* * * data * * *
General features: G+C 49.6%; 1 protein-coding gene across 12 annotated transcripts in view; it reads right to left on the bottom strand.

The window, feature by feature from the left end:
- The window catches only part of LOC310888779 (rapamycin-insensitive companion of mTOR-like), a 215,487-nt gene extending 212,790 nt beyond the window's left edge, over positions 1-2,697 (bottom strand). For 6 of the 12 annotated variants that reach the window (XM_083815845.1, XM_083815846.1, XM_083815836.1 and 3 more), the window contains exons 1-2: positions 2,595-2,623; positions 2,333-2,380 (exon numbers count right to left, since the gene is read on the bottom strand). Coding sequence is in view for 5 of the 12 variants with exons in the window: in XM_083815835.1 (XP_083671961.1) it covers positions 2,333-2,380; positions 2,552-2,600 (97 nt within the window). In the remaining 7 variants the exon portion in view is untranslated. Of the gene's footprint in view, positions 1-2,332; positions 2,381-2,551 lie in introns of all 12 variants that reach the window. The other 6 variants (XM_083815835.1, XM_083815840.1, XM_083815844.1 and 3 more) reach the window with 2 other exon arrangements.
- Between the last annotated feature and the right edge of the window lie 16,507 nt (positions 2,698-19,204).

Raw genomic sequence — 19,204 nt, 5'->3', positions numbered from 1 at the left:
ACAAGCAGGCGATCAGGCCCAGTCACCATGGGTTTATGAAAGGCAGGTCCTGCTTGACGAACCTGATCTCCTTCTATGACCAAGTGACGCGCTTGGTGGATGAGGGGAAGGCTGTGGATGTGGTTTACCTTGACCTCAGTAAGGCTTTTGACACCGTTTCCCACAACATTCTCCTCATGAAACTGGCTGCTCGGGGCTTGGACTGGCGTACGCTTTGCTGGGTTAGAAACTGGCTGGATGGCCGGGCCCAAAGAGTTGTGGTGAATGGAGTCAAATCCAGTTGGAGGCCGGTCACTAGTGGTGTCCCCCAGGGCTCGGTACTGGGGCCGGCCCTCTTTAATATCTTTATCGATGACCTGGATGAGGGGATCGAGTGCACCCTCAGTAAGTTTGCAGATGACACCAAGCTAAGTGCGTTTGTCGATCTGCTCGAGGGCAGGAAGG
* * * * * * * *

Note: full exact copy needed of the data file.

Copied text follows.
General features: G+C 49.6%; 1 protein-coding gene across 12 annotated transcripts in view; it reads right to left on the bottom strand.

The window, feature by feature from the left end:
- The window catches only part of LOC310888779 (rapamycin-insensitive companion of mTOR-like), a 215,487-nt gene extending 212,790 nt beyond the window's left edge, over positions 1-2,697 (bottom strand). For 6 of the 12 annotated variants that reach the window (XM_083815845.1, XM_083815846.1, XM_083815836.1 and 3 more), the window contains exons 1-2: positions 2,595-2,623; positions 2,333-2,380 (exon numbers count right to left, since the gene is read on the bottom strand). Coding sequence is in view for 5 of the 12 variants with exons in the window: in XM_083815835.1 (XP_083671961.1) it covers positions 2,333-2,380; positions 2,552-2,600 (97 nt within the window). In the remaining 7 variants the exon portion in view is untranslated. Of the gene's footprint in view, positions 1-2,332; positions 2,381-2,551 lie in introns of all 12 variants that reach the window. The other 6 variants (XM_083815835.1, XM_083815840.1, XM_083815844.1 and 3 more) reach the window with 2 other exon arrangements.
- Between the last annotated feature and the right edge of the window lie 16,507 nt (positions 2,698-19,204).

Raw genomic sequence — 19,204 nt, 5'->3', positions numbered from 1 at the left:
ACAAGCAGGCGATCAGGCCCAGTCACCATGGGTTTATGAAAGGCAGGTCCTGCTTGACGAACCTGATCTCCTTCTATGACCAAGTGACGCGCTTGGTGGATGAGGGGAAGGCTGTGGATGTGGTTTACCTTGACCTCAGTAAGGCTTTTGACACCGTTTCCCACAACATTCTCCTCATGAAACTGGCTGCTCGGGGCTTGGACTGGCGTACGCTTTGCTGGGTTAGAAACTGGCTGGATGGCCGGGCCCAAAGAGTTGTGGTGAATGGAGTCAAATCCAGTTGGAGGCCGGTCACTAGTGGTGTCCCCCAGGGCTCGGTACTGGGGCCGGCCCTCTTTAATATCTTTATCGATGACCTGGATGAGGGGATCGAGTGCACCCTCAGTAAGTTTGCAGATGACACCAAGCTAAGTGCGTTTGTCGATCTGCTCGAGGGCAGGAAGG